Published Aug 12, 2020 by Ncrypt
The answer is almost certainly yes, but you can do something about it.
In 1974, Francis Ford Coppola’s surveillance thriller The Conversation saw Harry Caul (Gene Hackman) utilise towers of oversized electronics to listen in on and record people’s private moments. Today, we willingly slip equally powerful surveillance technology into our pockets – in the form of mobile phones. And whether we like it or not, that technology is constantly ingesting and harvesting everything we say while in its vicinity.
Chances are that you’ve noticed a curious phenomenon while browsing the internet on your mobile device. While your smartphone is locked and tucked away, you engage in conversation about a particular topic - say, how to remove a red wine stain from a light-coloured shirt. Then, the next time you check your email, the first thing you see is a pair of advertisements: one for a new, revolutionary stain remover and one for a discount red wine wholesaler.
You’ve never entered either of these search terms, nor have you ever typed a reference to them in a social media post or chat box. No, the only way these ads could have been targeted at you is if your phone was listening while idle. And then you wonder for a moment and forget about it until it happens again, which it surely does. Rinse, repeat, rinse, repeat until you no longer notice it.
They have the upper hand
The impulse to scoff and brush off such an anomaly makes sense. Thinking too hard about being surveilled in such a way with such ease is enough to ramp up the paranoia. Rationalising away the situation with a “well, I guess my iPhone is just trying to help” or “meh, it’s only advertising” is a form of acceptance.
Those attempting to get to the bottom of this phenomenon face an uphill battle. The evidence is everywhere but almost strictly anecdotal – a fact that tech companies use to their advantage. For every concerned citizen that reveals that they’ve discussed migraines in a conversation only to discover shortly after that they’d been followed on Twitter by a migraine support group, there’s a Big Tech spokesperson that categorically denies using smartphone microphones to record such conversations.
It’s not only smartphones
Smart speakers such as Google Home and Amazon’s Alexa are only supposed to listen and record when prompted by what’s known as a wakeword – whether “OK, Google” or “Alexa”. A report published by California-based advocacy group Consumer Watchdog revealed that these digital assistants can be awake even when not in use. The group’s privacy and technology project director, John Simpson, claims that these products exist primarily to gather as much information about you and your loved ones as possible.
The same claims have been made about Smart TVs, tablets, laptops and even home appliances such as thermostats and refrigerators.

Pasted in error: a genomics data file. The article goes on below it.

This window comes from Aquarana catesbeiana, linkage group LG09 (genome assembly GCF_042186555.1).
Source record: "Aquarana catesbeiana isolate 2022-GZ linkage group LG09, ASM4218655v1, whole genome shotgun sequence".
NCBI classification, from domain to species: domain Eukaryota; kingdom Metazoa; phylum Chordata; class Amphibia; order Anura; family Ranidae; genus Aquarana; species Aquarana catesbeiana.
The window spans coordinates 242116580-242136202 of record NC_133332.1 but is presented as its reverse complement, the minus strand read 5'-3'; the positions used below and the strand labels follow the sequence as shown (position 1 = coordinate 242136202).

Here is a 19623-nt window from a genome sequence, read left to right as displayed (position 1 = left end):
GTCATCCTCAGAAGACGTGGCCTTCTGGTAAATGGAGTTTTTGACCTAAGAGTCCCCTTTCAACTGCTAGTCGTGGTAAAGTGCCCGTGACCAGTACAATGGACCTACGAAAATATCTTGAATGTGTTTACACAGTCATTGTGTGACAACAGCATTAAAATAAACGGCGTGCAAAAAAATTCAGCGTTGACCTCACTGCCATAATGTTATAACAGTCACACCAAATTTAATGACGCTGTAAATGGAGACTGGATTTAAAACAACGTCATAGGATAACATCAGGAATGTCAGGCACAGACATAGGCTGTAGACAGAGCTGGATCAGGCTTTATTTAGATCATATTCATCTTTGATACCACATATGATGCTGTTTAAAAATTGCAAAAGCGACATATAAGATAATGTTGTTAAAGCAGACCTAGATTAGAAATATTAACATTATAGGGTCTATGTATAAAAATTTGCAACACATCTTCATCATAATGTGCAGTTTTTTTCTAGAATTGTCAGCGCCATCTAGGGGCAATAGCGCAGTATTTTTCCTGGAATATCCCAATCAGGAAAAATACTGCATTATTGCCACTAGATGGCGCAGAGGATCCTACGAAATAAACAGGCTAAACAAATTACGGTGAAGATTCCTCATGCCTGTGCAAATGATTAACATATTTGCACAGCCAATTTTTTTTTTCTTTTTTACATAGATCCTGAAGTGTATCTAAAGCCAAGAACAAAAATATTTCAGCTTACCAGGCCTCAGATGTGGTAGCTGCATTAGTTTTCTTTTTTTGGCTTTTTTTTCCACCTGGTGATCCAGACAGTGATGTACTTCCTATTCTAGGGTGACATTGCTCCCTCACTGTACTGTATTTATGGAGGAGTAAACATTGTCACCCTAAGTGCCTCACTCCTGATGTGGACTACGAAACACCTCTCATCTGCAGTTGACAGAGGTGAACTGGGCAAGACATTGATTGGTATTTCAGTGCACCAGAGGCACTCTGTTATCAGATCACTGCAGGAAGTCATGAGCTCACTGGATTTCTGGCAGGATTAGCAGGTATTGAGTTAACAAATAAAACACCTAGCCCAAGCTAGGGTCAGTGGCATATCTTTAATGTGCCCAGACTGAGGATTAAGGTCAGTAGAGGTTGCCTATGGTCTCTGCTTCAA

What does it all mean?
The more devices and appliances that adopt smart technology, the more our homes and offices take on a life of their own. The near-distant future looks like something out of a sci-fi horror film, where ‘alive’ machines are constantly listening, watching and using our words and feelings as a means of manipulating and controlling our behaviours. If you think that sounds outlandish, it’s already happening with the aforementioned targeted advertisements. The next time you make an online purchase, ask yourself: was it really my idea in the first place?
Can I do anything about it?
In short, yes, though in some cases your device will lose functionality.
Disable your voice assistant – both Siri and Ok, Google are always on, waiting for the wakeword. Disabling them means that your phone’s microphone is far less likely to listen to your private conversations.
Disable microphone access for applications – some apps, particularly social media apps, bank on the likelihood that you’ll allow them access to your microphone. In your smartphone’s settings, you can manually turn off microphone access for each application.
Turn off audio-specific features – such as Google’s ‘Now Playing’ feature or Apple’s ‘Dictation’ feature.
For smart speakers:
Stop the manufacturer from accessing your data – in the settings for both Alexa and Google Assistant, you can prevent your data from being accessed. You can find instructions here.
Delete all voice history – both Amazon and Google store post-wakeword audio, but you can manually delete it. Find out how, here.
Ditch your smart speaker – the above measures stop your device from recording data whilst active, but who knows what’s being done while idle. If you want to eliminate all potential manipulation, do you really need a smart speaker?
However, if you want complete technological freedom…
…then it’s time to discover the growing market of privacy-first alternatives. Every day, more and more users are switching over to hardware and software solutions that cut Big Tech out of the picture through end-to-end encryption. You get all the (and in many cases, more) functionality, without having to sacrifice your privacy and security. We source only the best alternative tech on the planet.
We believe in a world where you can enjoy its technological innovations without having to sign over your private life so that big business can make bigger profits. Do you?
Posted in: Security